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A Tough Break: Appeals Court Says Pharmacist With Type 1 Not Covered Under Disability Law Guidelines


Oct 1, 2002

A former Wal-Mart pharmacist with diabetes who closed the store's pharmacy in Chadron, Nebraska, while he ate lunch is not covered under the Americans With Disabilities Act (ADA), the 8th U.S. Circuit Court of Appeals confirmed in a July 2002 ruling.

The judges ruled 2-1 in favor of Wal-Mart, saying that Stephen Orr's lawsuit failed to show that he was disabled under either the ADA or the Nebraska Fair Employment Practices Act. The appeals court cited a Supreme Court ruling which held that a physical condition that can be corrected by medication or otherwise is not considered to be a disability.

Orr, who has insulin-dependent diabetes, said that a previous manager had authorized him to take a lunch break, leading Orr to routinely close the pharmacy for 30 minutes over the noon hour to eat.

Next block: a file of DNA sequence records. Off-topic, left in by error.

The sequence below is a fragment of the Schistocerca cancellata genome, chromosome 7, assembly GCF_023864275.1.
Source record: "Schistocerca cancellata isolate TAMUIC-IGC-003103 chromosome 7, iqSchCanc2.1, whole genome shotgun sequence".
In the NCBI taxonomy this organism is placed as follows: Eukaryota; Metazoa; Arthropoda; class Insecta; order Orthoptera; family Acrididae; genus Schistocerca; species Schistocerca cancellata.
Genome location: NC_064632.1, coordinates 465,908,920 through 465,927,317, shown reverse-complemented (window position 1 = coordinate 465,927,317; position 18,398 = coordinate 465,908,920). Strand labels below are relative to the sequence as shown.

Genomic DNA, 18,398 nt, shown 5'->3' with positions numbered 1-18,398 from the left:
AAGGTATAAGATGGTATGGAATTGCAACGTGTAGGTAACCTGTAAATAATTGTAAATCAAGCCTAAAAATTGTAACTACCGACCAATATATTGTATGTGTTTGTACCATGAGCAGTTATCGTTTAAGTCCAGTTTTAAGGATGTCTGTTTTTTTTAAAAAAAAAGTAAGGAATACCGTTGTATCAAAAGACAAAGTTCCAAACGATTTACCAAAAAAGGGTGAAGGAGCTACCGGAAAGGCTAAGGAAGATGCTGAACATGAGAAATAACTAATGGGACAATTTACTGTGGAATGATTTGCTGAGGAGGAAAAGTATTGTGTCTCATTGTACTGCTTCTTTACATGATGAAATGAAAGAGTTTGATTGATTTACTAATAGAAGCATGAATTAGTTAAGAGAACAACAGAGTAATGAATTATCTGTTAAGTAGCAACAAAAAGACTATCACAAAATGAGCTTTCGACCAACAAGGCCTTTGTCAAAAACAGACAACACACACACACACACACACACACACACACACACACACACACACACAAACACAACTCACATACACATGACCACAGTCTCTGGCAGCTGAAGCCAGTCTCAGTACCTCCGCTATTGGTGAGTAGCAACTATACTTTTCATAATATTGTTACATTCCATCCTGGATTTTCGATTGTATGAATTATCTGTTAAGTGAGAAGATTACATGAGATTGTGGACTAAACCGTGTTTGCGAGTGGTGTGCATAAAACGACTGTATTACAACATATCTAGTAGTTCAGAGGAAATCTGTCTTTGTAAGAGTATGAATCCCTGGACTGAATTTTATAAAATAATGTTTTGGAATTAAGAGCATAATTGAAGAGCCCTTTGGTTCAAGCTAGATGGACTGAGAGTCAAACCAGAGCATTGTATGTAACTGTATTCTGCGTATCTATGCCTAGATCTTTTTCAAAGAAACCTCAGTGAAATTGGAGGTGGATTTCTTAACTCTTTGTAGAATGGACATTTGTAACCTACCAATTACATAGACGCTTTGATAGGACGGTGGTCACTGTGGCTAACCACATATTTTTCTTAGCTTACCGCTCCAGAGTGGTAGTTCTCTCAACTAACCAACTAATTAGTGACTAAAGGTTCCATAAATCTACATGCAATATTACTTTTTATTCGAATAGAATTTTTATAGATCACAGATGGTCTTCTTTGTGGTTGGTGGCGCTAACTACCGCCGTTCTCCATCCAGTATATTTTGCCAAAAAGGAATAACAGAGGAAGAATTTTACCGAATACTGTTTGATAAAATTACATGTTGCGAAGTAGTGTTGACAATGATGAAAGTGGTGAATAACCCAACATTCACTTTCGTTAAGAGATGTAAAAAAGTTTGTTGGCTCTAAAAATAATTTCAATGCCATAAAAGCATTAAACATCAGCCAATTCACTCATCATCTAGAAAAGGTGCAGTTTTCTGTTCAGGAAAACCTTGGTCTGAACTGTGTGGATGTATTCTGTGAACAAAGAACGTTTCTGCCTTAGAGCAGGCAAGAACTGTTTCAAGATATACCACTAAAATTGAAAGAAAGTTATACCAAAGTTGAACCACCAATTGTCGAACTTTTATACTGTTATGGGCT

A new manager told Orr that Wal-Mart policy required the pharmacy to remain open and issued a written warning that noncompliance would result in termination. In his letter of response, Orr argued that working in the pharmacy without an uninterrupted lunch break was adversely affecting his diabetes control. A letter from the manager, in return, noted that Wal-Mart had always permitted Orr to bring food into the pharmacy, provided access to a refrigerator and allowed him to eat or snack in the pharmacy. At this point, Orr said that he was resuming lunch breaks away from the pharmacy.

He was then terminated.

"Orr's diabetic condition occasionally produced symptoms which moderately impaired his performance as a pharmacist in a single-pharmacist-on-duty retail store," the court ruling says. The court concluded that Orr's case had failed to prove that a major life activity was substantially limited, instead proving only that it "'might,' 'could' or 'would' be substantially limiting if mitigating measures were not taken."

The judges added that Orr's diabetes "does not place substantial limitations on his ability to work."

The dissenting judge wrote that Orr's allegations that he experienced "seizures, deteriorated vision, slurred speech, frequent urination, lack of concentration, awareness, coordination, strength and consciousness" are proof of what did - not could  happen when Orr was not allowed to follow a rigid eating schedule.


Categories: Diabetes, Diabetes, Food, Government & Policy, Insulin, Legal



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